Understand That You Might Be the Bad Guy Sometimes.

It is imperative that you learn to apologize.  There is going to come a time when you do something that really hurts your significant other.  Big strong men have feelings too, and guys, your “bad bitch” girlfriend isn’t made of stone.   I have always had this, “I’m always right” complex and swallowing my pride isn’t something that comes easily to me.  So when I occasionally say something a little too brash and I hurt Alex I have to apologize.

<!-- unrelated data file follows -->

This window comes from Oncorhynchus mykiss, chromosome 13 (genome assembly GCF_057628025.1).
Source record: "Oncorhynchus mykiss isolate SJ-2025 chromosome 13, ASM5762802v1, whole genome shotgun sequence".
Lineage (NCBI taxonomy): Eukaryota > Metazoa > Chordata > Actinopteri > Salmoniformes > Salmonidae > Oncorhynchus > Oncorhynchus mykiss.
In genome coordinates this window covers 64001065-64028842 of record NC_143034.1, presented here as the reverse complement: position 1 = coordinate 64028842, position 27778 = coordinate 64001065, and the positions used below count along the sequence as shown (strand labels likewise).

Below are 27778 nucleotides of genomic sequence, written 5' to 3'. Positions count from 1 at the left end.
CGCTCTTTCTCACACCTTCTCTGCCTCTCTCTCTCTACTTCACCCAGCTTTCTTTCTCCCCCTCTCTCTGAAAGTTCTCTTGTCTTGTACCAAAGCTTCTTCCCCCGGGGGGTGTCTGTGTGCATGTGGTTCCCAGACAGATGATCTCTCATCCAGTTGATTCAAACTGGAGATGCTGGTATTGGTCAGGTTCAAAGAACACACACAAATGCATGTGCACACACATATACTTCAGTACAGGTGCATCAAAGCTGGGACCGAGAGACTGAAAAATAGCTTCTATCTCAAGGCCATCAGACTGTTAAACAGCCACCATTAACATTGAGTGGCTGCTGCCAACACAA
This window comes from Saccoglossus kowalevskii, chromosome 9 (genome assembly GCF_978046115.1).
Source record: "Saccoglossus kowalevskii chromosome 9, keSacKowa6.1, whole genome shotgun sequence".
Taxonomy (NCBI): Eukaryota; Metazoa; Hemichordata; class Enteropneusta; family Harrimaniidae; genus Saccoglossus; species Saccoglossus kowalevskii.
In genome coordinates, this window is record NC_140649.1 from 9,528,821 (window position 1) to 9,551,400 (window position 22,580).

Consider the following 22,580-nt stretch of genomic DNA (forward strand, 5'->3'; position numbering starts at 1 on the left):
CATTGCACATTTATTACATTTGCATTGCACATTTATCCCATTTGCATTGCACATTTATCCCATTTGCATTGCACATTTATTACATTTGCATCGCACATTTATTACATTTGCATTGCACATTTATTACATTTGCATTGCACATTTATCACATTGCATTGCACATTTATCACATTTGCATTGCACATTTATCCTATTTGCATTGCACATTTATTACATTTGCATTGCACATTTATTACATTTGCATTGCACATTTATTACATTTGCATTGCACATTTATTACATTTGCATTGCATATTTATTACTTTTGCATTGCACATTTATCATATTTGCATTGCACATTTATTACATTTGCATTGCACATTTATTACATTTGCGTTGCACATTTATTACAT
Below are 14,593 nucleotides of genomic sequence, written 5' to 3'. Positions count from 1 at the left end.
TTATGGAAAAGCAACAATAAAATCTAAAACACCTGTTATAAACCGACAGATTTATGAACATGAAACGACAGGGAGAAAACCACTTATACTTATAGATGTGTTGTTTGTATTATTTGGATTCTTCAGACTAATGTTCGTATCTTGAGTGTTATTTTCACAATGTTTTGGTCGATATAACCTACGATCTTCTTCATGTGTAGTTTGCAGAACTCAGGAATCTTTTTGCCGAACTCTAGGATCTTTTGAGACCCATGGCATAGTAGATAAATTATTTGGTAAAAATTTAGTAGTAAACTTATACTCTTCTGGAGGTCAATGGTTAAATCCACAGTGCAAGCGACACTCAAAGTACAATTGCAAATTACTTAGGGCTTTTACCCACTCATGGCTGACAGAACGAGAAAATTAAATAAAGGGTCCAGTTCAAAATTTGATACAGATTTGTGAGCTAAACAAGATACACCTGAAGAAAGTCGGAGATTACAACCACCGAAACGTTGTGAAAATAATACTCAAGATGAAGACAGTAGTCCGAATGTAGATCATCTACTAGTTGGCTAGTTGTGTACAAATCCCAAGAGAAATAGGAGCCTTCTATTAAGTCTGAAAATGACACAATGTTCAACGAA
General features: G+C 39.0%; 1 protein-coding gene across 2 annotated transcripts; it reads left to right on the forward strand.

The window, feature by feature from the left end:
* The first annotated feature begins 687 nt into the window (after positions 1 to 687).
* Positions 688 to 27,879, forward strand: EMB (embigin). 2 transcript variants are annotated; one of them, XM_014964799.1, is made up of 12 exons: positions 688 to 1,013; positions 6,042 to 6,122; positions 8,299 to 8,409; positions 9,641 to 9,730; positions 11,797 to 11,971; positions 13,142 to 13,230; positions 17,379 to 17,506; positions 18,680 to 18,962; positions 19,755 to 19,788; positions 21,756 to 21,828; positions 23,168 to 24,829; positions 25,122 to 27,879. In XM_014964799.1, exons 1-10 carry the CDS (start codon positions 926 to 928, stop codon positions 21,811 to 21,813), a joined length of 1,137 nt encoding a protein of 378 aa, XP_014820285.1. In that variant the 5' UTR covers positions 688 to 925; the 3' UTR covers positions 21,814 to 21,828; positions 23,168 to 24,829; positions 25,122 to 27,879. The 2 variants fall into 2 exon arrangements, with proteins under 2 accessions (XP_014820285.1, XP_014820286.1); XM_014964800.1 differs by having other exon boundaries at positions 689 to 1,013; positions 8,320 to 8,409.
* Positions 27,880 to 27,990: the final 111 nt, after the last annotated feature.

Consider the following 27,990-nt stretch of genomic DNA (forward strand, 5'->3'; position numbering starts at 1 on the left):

Cliche, but True: Communication is Key

What I sometimes assume is common sense can be hard for Alex to understand, and vice versa.  I have had to explain that RedZone is not as important as our life.  He tries to explain that RedZone is the meaning of life.  All jokes aside, you have to talk about your feelings.  If it feels awkward, you aren’t doing it enough.  No one is a mind reader and he isn’t going to guess exactly what you want from him every second of the day.  I can’t tell you how many disagreements we could have avoided if we had just been honest about how we felt upfront.

Basically, communication saves you from a lot of drama and strife.

Conflict Resolution and Problem Solving